Tuesday, June 13, 2006

The Guardian's Daily Dose of Bollocks Continues...

Polly’s article today turns her guns on the book "Compassionate Conservatism: What Is It and Why Do We Need It?". As usual she hates anything to do with David Cameron as he's threatening her cosy love nest with Gordon Brown. Today she blathers on making her usual amount of sense.

"Compassionate Conservatism sounds uncannily familiar ”This oxymoron "compassionate Conservative" turns out to be true-blue "shrink-the-state" Tory” "

Whereas this ‘Guardiamoron’ doesn’t want that. Personally Guttersnipe is over the moon that they plan to shrink the state. Just like the ‘Dave the Chameleon’ adverts this reinforces the message that grassroots Tories want to hear, Dave is actually a Tory. ‘Conservative to the core’ I believe his words were and a good thing too.

“Norman [Author of the book] dates the beginning of society's downfall at precisely the point when the left would celebrate the foundation of the good society: Lloyd George's radical 1911 budget and the welfare state.”

Actually Polly wasn’t the welfare state set up after the Second World War as a thank you to all those who gave such a sacrifice? I can send you recordings of Bevan’s speeches if you like. The state intervened to give quality of life to those who could not support themselves after the war, not to support those people who won’t help themselves.

Lloyd George’s crowning achievement was of course that he was the last person to sell peerages and honours. Now that’s solid Labour ground… stick with it.

“Like all Cameron's people, he harks back to the pre-welfare state, particularly to the friendly societies (though they came from the left).“

So just because the idea came from the left Cameron should abandon it? Despite it being a leftist idea, the Friendly Socieies encouraged saving, encouraged investment and encouraged responsibility for your own future. Frankly if you have spent your life working you have earned money which can be put aside for when you are not working. Since when was my retirement the responsibility of the tax payer or my employer?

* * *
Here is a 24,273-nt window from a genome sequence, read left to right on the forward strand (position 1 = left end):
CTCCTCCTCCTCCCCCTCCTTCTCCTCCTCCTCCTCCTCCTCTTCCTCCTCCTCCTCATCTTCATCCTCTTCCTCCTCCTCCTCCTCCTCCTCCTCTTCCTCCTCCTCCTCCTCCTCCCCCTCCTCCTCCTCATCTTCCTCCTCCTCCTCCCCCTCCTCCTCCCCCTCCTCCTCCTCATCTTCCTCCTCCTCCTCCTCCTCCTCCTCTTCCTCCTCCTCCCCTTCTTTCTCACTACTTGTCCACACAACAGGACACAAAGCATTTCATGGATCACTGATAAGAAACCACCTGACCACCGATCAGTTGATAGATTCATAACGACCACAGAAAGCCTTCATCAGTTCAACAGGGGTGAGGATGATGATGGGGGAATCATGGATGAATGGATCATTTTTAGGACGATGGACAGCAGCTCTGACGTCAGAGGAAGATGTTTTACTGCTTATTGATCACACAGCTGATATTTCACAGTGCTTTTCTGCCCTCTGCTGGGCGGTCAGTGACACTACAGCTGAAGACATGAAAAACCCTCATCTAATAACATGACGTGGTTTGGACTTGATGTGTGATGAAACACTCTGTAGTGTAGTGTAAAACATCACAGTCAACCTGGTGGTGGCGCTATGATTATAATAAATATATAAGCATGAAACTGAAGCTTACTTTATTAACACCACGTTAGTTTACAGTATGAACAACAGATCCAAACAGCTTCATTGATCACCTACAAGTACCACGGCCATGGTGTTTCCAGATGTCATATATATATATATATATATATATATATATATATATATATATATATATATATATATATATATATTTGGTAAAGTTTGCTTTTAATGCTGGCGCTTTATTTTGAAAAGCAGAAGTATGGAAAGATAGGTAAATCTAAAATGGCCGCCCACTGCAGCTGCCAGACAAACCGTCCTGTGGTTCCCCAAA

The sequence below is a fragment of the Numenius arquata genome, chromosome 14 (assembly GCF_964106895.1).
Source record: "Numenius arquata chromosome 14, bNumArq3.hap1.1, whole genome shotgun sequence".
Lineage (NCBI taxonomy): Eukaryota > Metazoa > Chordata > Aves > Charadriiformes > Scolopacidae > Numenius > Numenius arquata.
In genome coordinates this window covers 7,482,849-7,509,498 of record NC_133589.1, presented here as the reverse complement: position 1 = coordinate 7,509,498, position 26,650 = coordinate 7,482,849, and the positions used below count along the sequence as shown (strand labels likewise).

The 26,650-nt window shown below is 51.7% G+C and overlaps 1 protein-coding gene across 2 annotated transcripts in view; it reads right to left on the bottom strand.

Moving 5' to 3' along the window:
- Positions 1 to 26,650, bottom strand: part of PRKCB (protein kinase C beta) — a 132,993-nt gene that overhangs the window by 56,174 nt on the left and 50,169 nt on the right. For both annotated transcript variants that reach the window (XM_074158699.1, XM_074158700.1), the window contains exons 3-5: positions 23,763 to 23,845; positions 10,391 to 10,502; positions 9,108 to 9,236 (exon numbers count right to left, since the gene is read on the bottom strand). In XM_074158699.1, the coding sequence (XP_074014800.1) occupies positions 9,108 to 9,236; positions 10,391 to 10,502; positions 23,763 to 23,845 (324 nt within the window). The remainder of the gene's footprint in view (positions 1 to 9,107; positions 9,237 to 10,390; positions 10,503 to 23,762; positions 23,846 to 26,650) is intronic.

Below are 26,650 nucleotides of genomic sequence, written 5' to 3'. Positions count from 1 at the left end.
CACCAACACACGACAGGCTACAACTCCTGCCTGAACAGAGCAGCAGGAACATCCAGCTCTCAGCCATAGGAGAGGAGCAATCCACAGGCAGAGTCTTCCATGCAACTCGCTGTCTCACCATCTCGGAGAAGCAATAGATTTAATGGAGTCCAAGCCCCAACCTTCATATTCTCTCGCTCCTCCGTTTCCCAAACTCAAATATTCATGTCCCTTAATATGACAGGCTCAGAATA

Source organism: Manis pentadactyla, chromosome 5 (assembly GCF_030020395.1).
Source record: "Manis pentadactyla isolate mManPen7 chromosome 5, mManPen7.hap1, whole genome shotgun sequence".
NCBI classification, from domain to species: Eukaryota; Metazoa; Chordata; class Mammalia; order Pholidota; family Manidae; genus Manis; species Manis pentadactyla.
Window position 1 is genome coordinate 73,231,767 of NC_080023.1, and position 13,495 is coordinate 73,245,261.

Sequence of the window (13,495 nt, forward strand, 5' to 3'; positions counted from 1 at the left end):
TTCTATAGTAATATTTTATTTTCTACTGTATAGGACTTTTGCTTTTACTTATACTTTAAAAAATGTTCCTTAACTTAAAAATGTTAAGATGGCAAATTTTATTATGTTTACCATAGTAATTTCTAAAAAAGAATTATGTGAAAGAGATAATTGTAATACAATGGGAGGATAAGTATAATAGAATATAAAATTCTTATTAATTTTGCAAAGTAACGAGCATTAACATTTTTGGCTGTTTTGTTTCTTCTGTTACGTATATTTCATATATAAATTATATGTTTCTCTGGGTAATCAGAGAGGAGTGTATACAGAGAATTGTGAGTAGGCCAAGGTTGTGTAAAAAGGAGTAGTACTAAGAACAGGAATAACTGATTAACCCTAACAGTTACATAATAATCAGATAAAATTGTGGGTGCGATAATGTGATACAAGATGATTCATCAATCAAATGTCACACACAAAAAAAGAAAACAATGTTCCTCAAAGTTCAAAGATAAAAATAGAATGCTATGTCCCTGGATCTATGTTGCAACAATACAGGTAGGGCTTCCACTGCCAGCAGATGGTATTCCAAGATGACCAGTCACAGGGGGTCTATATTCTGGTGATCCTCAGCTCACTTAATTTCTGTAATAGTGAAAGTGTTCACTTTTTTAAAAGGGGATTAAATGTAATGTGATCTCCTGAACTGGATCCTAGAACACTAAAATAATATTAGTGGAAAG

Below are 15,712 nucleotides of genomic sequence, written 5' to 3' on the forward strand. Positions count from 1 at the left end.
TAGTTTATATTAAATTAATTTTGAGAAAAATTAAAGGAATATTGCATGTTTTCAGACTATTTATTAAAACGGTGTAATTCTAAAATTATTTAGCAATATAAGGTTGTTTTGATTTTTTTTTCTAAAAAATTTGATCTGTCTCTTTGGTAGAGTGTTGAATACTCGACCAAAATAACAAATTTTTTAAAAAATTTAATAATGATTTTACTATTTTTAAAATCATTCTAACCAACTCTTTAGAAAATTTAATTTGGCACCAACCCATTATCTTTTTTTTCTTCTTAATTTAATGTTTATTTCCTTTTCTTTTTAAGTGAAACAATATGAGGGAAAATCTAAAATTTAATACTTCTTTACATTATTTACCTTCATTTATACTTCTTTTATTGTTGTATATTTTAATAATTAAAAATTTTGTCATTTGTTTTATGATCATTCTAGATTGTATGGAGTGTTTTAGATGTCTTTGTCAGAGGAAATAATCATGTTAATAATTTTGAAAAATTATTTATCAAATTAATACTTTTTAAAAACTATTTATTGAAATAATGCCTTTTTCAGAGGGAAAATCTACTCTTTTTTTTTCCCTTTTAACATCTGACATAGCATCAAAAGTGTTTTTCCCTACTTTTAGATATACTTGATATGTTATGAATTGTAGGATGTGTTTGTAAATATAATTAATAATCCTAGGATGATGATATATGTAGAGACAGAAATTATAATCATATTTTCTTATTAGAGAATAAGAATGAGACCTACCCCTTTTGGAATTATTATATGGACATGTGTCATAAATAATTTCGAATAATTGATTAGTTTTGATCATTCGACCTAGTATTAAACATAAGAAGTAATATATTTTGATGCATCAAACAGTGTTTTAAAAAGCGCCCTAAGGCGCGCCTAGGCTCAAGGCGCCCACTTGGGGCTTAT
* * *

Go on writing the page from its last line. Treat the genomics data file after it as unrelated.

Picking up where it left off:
“Strange factoids pretend there was "a huge advance in voluntary provision for sickness and old age by means of these working-class societies. By 1938, 20 million working people were registered members" - but then the state "inserted itself".
It is hard to know if this fanciful social history is sincerely believed or not. Most of these friendly societies offered weak help because participants were too poor to pay much in. Most people didn't belong to one at all. “


20 million people seems to be a decent sized proportion of the working classes I would think. The middle and upper classes had other means of investment to take care of themselves. Friendly Societies offer tax breaks now to further encourage saving.

“Many of these "20 million" members were only paying a penny a week towards their funerals. “

In 1911 the average wage was 28 shillings a week (£1.40) for miners in South Wales, a fairly good stereotype of the working classes.

Now let’s compare that with minimum wage increases to £5.35 per hour in October, taken with a 40 hour week gives a pre tax wage of £214.